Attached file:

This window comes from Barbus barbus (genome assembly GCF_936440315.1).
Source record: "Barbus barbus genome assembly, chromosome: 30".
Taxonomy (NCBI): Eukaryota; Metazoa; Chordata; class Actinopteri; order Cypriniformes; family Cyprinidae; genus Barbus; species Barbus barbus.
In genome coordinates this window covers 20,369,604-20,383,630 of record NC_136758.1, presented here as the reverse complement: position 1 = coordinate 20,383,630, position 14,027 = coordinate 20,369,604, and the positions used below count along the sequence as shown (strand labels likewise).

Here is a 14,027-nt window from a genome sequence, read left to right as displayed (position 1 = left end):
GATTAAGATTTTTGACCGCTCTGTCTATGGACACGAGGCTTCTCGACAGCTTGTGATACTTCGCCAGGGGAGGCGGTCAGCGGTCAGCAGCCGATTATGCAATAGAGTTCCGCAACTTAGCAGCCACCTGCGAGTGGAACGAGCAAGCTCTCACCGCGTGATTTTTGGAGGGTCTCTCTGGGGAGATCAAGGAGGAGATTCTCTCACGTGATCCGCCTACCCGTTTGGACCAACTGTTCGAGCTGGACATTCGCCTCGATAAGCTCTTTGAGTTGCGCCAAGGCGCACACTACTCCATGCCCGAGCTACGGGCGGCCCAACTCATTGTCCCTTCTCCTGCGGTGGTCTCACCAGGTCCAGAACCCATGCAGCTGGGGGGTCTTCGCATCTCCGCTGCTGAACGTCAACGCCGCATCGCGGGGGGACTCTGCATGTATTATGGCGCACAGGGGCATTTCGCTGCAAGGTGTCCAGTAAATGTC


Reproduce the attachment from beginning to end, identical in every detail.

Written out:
This window comes from Barbus barbus (genome assembly GCF_936440315.1).
Source record: "Barbus barbus genome assembly, chromosome: 30".
Taxonomy (NCBI): Eukaryota; Metazoa; Chordata; class Actinopteri; order Cypriniformes; family Cyprinidae; genus Barbus; species Barbus barbus.
In genome coordinates this window covers 20,369,604-20,383,630 of record NC_136758.1, presented here as the reverse complement: position 1 = coordinate 20,383,630, position 14,027 = coordinate 20,369,604, and the positions used below count along the sequence as shown (strand labels likewise).

Here is a 14,027-nt window from a genome sequence, read left to right as displayed (position 1 = left end):
GATTAAGATTTTTGACCGCTCTGTCTATGGACACGAGGCTTCTCGACAGCTTGTGATACTTCGCCAGGGGAGGCGGTCAGCGGTCAGCAGCCGATTATGCAATAGAGTTCCGCAACTTAGCAGCCACCTGCGAGTGGAACGAGCAAGCTCTCACCGCGTGATTTTTGGAGGGTCTCTCTGGGGAGATCAAGGAGGAGATTCTCTCACGTGATCCGCCTACCCGTTTGGACCAACTGTTCGAGCTGGACATTCGCCTCGATAAGCTCTTTGAGTTGCGCCAAGGCGCACACTACTCCATGCCCGAGCTACGGGCGGCCCAACTCATTGTCCCTTCTCCTGCGGTGGTCTCACCAGGTCCAGAACCCATGCAGCTGGGGGGTCTTCGCATCTCCGCTGCTGAACGTCAACGCCGCATCGCGGGGGGACTCTGCATGTATTATGGCGCACAGGGGCATTTCGCTGCAAGGTGTCCAGTAAATGTC